At the same time, most aftermarket lighting options are independent of the wheelchair itself, such as the blinking red lights you can buy for bicycles, which can mean they are difficult to mount in a spot where the user can access it to turn it off and on and they rely on an additional power source to power them. The standard lighting package that could have come with my chair runs off the wheelchair’s existing power source and is accessed through the existing joystick, ensuring that users can access it when needed regardless of strength or flexibility. Because these kits are so expensive and they are not covered by ADP, most users forgo their addition and, as a result, are driving around without any lighting after dark.
The second program, the Central Equipment Pool (CEP) which is a subset of ADP, has a rule mandating that all electric wheelchairs purchased through this program must be black, regardless of whether or not alternate colour options are available without increasing the overall cost of the chair. For example, my current chair, a Permobil F3, comes six different bright colours but instead of being able to get a chair that reflects my personality and taste, I was required to get the solid black model. It’s been explained to me that the principle behind this decision is that all CEP chairs are intended to be returned to the government when a user is “done” with it so it can be recycled and they don’t want an issue arising where a user receives a hot pink wheelchair they may not want to use.
The problem is that this presumes two things about the CEP which might not actually be true in terms of wheelchairs. First, it presumes that CEP is actually recycling wheelchairs, which in my limited personal experience it is not, as I have never received a “used” wheelchair in my ~15 years on the program. Second, it presumes that wheelchairs are being returned to the program in a condition such that they could be sent out for someone else to use – my last chair went back to CEP without functional motors, batteries, or tires. From conversations with friends, this is not uncommon. It is so difficult going through the system to get approved for a new chair, and the client portion to purchase the chairs are so expensive, most people I know will keep their chair until it permanently and catastrophically stops working.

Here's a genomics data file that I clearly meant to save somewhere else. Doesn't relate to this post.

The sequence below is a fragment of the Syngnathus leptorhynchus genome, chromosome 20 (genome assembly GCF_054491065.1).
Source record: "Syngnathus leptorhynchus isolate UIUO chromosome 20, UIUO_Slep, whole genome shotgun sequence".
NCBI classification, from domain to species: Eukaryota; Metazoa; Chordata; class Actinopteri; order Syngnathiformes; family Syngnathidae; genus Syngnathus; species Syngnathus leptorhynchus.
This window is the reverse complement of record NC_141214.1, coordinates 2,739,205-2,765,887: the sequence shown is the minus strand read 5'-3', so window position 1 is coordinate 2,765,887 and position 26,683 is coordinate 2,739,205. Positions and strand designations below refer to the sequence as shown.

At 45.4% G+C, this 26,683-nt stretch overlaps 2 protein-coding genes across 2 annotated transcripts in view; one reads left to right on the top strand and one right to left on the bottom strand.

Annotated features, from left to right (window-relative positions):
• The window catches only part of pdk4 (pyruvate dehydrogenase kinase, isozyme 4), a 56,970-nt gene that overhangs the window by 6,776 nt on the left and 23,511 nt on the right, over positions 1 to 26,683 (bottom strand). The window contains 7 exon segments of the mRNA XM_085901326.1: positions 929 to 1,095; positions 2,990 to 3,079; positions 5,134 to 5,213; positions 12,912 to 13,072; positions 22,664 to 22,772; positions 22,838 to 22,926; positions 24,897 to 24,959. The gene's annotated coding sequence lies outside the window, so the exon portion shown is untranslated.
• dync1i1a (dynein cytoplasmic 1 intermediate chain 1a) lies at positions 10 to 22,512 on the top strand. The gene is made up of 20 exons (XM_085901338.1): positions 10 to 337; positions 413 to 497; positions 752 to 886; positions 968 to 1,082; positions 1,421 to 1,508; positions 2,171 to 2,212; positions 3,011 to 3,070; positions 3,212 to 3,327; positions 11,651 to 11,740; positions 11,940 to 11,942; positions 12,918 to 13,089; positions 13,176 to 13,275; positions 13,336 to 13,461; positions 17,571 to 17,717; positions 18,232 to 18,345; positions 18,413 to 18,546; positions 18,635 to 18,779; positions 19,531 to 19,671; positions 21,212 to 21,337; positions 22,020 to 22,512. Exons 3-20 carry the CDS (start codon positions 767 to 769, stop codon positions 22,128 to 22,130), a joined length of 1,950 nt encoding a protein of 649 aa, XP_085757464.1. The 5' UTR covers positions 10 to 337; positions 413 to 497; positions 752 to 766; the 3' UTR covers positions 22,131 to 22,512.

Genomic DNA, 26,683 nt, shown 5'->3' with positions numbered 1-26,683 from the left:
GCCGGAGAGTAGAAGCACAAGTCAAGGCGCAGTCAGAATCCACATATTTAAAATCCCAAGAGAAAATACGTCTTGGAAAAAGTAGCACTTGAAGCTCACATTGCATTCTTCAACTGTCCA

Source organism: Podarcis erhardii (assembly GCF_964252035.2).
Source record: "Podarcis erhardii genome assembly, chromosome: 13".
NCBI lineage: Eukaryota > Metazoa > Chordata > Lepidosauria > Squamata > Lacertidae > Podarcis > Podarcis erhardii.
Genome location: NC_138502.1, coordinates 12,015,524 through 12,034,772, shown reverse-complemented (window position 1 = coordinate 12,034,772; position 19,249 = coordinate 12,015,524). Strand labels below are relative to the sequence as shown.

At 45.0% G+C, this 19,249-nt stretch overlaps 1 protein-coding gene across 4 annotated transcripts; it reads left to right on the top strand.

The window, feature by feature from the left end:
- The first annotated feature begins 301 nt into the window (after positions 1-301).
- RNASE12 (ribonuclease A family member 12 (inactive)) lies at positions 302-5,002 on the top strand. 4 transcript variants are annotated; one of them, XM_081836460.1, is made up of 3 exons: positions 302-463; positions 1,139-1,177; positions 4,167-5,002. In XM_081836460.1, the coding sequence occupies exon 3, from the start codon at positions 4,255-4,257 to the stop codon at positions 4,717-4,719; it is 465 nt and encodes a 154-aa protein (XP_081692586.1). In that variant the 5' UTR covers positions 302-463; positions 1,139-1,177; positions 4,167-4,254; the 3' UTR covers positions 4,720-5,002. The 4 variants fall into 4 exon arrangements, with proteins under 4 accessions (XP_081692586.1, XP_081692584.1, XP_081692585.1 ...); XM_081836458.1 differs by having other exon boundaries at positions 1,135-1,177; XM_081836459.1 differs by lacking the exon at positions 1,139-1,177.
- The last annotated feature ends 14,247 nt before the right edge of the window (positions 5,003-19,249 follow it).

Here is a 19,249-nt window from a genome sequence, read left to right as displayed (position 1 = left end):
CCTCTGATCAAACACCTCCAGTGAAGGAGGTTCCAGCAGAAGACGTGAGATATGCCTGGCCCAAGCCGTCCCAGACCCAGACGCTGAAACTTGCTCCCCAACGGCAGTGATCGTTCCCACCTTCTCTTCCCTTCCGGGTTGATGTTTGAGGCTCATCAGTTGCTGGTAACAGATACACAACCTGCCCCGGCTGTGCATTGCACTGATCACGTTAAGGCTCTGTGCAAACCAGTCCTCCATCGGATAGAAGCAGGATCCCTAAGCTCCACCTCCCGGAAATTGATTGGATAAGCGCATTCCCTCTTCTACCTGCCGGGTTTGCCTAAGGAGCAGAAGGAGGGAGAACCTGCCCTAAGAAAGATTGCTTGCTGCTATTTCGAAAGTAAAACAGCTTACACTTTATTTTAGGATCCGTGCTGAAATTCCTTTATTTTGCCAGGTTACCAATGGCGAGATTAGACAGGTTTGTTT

But even if the chairs were being fully recycled, would it not be worth spending the (surprisingly little) money to buy the colour alteration kit when sending to a new user with the payoff being that people are not driving around in all-black chairs on the streets in winter without any lights because they’re deemed an “upgrade” and not a necessity?
Simple solution #2 — fund lighting kits for wheelchairs and allow users to choose colours for their chairs that will increase visibility.
The following is an open letter I sent to Justin Trudeau this morning regarding the lack of accessibility at Liberal Party events. Continue reading “An Open Letter to Justin Trudeau”
To celebrate National Accessibility Week, I recently sent out the following letter to all London candidates of the upcoming provincial election to determine their stance on the Accessibility for Ontarians with Disabilities Act (AODA). I will be posting their responses as they come in if you’re interested to know their stance. Continue reading “An Open Letter to Provincial Candidates re: Accessibility”
To celebrate the 1-year anniversary of Cripz: A Webcomic going online, we’re asking everyone to grab their caution tape and shut down as many stairways as possible.
What is Stairbombing?
Stairbombing was invented to help people understand (and empathize) with why accessibility is important, by “closing down” stairways with caution tape and a snarky “Out of Service” sign commenting on how annoying it must be to not be able to access a place they really want to go.
Why are we stairbombing?
Because, quite frankly, we’re tired of not being able to go anywhere! One of the biggest challenges for someone with a physical disability is the lack of accessible public spaces. From restaurants to schools, London is woefully inaccessible. The result is that people with disabilities are one of the most marginalized populations in our community simply because they can’t go to the same places as everyone else.
How can you help?
- Check out the Facebook event here.
- Invite all of your friends to the event and give us a few shout-outs on your social media (facebook, twitter, friendster, icq, etc)!
- Write a blog about the event and why you feel accessibility is important.
- Form a team of friends, bring a camera and meet us at the band shell in Victoria Park at 7pm on the 30th! We’ll provide you with all the supplies you need.
- Head out into that big bold world and shut down as many stairs as possible!
If we all work together, we can shut down a critical mass of stairs and show the people of London just how inaccessible this city is!